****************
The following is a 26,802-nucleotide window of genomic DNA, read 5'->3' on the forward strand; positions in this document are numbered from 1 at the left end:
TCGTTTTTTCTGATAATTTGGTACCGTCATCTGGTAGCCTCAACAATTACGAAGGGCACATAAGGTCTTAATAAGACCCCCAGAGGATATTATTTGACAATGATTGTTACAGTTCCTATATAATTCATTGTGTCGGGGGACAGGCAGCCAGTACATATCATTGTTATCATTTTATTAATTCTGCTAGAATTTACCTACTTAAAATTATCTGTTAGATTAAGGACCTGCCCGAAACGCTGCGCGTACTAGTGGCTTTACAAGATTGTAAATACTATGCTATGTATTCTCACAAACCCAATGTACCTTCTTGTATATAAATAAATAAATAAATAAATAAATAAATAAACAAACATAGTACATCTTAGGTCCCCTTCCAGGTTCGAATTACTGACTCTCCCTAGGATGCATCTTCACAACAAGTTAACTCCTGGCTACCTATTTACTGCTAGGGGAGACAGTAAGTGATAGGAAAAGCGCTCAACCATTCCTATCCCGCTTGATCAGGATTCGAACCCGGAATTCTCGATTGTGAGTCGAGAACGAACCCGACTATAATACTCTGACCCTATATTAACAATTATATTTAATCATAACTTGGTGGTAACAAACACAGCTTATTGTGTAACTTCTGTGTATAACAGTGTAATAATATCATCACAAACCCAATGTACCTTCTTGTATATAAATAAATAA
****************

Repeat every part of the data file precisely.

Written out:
The following is a 26,802-nucleotide window of genomic DNA, read 5'->3' on the forward strand; positions in this document are numbered from 1 at the left end:
TCGTTTTTTCTGATAATTTGGTACCGTCATCTGGTAGCCTCAACAATTACGAAGGGCACATAAGGTCTTAATAAGACCCCCAGAGGATATTATTTGACAATGATTGTTACAGTTCCTATATAATTCATTGTGTCGGGGGACAGGCAGCCAGTACATATCATTGTTATCATTTTATTAATTCTGCTAGAATTTACCTACTTAAAATTATCTGTTAGATTAAGGACCTGCCCGAAACGCTGCGCGTACTAGTGGCTTTACAAGATTGTAAATACTATGCTATGTATTCTCACAAACCCAATGTACCTTCTTGTATATAAATAAATAAATAAATAAATAAATAAATAAACAAACATAGTACATCTTAGGTCCCCTTCCAGGTTCGAATTACTGACTCTCCCTAGGATGCATCTTCACAACAAGTTAACTCCTGGCTACCTATTTACTGCTAGGGGAGACAGTAAGTGATAGGAAAAGCGCTCAACCATTCCTATCCCGCTTGATCAGGATTCGAACCCGGAATTCTCGATTGTGAGTCGAGAACGAACCCGACTATAATACTCTGACCCTATATTAACAATTATATTTAATCATAACTTGGTGGTAACAAACACAGCTTATTGTGTAACTTCTGTGTATAACAGTGTAATAATATCATCACAAACCCAATGTACCTTCTTGTATATAAATAAATAA